Though it was announced almost a month ago, few news organizations took note of Europe’s newAlliance for Internet of Things Innovation. Grounded in the international research coordination program of the IoT European Research Center, AIOTI’s 11 working groups will bring government, academic and industry stakeholders together to organize and promote Europe’s efforts on everything IoT—from standards and policies to specific vertical markets like wearables, smart farms, smart cities, and smart manufacturing.
Membership is open to companies, associations and other organizations that demonstrate an interest in the IoT space, and the only requirement is that members participate in one or more working groups. Organizations that chair the working groups also make up AIOTI’s steering committee, and E.U. member states can participate as part of an advisory board.
So far AIOTI is mostly made up of established IoT players, but the goal is to build up a broad membership base that includes startups and small businesses, as well as service providers and demand-side entities like the companies and governments that are the eventual customers who install and use IoT products. Current membership totals nearly 50 companies, including major IT firms like IBM and Intel, telecoms and network service providers such as Orange and Sigfox, and diverse manufacturers and industrial players from Shell to Volvo to Ikea. At the time of AIOTI’s launch last month, Bosch, Philips and Sigfox were identified as the first steering committee members.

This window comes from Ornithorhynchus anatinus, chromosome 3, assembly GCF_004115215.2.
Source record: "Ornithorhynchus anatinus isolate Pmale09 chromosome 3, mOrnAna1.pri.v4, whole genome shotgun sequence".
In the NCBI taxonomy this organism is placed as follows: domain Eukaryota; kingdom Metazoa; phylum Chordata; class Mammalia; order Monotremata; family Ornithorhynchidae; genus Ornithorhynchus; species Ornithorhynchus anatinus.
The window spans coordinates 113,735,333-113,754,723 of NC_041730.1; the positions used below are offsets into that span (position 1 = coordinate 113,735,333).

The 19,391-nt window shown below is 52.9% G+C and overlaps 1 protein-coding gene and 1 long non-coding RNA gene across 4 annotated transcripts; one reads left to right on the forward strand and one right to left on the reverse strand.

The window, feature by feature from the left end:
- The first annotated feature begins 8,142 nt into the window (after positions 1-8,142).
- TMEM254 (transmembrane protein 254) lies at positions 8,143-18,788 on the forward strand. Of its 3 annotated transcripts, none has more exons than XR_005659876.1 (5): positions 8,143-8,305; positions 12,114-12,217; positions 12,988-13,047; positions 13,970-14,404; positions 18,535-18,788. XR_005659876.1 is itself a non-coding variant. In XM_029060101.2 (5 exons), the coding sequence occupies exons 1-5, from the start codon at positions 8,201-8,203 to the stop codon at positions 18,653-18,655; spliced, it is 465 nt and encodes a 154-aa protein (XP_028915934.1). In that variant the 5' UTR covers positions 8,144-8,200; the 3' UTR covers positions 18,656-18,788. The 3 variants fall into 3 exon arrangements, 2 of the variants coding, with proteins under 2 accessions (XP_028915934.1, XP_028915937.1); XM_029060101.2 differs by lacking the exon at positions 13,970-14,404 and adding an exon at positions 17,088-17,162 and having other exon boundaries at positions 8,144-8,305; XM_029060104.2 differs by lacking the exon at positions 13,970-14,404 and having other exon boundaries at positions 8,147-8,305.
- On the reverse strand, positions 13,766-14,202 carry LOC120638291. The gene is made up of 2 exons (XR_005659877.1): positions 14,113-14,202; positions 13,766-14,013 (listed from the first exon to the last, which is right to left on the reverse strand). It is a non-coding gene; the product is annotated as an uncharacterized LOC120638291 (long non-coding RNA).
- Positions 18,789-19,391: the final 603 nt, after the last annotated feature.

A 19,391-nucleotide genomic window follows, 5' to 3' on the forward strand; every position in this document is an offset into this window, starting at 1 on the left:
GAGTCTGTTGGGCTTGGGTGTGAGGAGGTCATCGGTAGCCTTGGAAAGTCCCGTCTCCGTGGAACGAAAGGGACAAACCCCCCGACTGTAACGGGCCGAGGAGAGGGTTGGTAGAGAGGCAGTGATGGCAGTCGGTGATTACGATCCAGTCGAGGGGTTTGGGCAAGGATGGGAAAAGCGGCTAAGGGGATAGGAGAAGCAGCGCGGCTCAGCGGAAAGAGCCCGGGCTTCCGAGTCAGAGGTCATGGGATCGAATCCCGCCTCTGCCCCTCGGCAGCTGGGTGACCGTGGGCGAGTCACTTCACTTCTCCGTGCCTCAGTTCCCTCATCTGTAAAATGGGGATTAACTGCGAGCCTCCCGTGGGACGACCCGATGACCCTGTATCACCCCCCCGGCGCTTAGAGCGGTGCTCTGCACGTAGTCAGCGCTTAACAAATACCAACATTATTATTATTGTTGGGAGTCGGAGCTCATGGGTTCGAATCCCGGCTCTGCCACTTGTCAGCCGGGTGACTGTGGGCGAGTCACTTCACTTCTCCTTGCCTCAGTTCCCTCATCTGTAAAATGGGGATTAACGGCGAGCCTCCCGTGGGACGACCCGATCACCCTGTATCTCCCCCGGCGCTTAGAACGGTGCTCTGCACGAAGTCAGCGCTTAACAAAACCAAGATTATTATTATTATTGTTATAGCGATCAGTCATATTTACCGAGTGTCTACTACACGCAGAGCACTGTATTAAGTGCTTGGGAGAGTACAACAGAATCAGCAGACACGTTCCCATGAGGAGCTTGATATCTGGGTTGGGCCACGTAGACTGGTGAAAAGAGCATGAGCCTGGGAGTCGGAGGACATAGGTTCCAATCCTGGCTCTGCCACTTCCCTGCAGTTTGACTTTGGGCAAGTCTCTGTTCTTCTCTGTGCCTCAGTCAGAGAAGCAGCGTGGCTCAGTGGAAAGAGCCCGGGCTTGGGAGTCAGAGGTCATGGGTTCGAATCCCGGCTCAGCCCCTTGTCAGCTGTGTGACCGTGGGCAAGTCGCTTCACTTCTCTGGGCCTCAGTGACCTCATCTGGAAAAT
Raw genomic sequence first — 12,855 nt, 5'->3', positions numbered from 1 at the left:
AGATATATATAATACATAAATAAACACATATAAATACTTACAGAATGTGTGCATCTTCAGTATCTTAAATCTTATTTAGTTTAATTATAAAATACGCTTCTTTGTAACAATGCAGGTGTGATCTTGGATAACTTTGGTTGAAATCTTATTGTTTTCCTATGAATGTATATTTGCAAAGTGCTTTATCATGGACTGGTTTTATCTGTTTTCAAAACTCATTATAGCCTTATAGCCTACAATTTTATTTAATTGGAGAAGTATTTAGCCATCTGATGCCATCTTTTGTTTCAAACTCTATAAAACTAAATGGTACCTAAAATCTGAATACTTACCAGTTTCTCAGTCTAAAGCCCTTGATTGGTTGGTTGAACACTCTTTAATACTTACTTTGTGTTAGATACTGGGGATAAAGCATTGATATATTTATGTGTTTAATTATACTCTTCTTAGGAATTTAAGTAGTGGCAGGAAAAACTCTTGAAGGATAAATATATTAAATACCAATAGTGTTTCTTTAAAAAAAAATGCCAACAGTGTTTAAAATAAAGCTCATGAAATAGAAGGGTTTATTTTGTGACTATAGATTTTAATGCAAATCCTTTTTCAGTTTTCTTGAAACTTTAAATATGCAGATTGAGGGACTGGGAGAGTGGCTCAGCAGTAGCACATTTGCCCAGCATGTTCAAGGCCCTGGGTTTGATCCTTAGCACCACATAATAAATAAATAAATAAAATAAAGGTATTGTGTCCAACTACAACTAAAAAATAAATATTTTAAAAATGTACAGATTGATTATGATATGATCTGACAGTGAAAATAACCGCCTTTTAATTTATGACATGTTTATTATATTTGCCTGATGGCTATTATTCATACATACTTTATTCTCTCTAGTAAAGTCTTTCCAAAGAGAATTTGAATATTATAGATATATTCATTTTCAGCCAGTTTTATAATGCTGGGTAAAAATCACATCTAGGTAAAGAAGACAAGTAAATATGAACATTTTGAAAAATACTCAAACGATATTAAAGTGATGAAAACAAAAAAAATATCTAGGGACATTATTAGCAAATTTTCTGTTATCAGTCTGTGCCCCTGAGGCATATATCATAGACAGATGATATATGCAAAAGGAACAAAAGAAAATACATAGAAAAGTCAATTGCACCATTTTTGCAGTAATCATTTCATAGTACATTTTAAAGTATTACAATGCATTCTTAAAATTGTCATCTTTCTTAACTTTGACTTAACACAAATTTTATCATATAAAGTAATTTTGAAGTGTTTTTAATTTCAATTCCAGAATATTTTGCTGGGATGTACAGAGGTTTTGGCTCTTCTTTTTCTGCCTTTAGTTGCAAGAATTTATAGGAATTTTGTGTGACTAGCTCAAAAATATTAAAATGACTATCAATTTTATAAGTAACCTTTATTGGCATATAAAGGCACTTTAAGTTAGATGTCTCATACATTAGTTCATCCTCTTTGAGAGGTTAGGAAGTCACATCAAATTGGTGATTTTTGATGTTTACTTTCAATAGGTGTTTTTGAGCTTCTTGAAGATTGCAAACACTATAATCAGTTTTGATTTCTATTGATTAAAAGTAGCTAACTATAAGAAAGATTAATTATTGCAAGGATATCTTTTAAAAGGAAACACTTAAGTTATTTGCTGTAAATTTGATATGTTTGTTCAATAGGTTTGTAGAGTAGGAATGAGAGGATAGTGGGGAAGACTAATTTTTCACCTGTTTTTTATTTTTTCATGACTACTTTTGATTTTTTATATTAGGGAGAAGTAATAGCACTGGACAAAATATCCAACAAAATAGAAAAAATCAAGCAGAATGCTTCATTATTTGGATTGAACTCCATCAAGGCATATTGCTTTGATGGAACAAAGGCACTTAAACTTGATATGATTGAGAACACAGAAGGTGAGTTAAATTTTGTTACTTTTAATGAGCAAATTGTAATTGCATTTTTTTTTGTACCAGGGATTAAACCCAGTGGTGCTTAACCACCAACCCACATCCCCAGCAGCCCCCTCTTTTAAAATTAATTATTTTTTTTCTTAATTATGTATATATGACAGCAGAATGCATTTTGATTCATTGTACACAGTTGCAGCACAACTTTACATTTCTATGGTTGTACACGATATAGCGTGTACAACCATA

In addition to fostering dialogue between the public and private sectors on policies that affect the innovation and adoption of new IoT technologies, AIOTI will help the European Commission set research and funding priorities in the years to come. The current E.U.-wide science and technology research program,Horizon 2020, kicked off in 2014 with a budget of €80 billion ($88 billion)—and as with previous research efforts, hundreds of millions of euros are expected to go toward funding IoT initiatives. A number of large-scale pilot deployments of IoT systems are already planned for 2016 and 2017 in areas like smart cities, environment and mobility. The commission expects AIOTI members will forge the kind of cooperative, cross-sectional relationships that will make for attractive bids to receive H2020 research funds and build the projects that will shape the future of the IoT in Europe.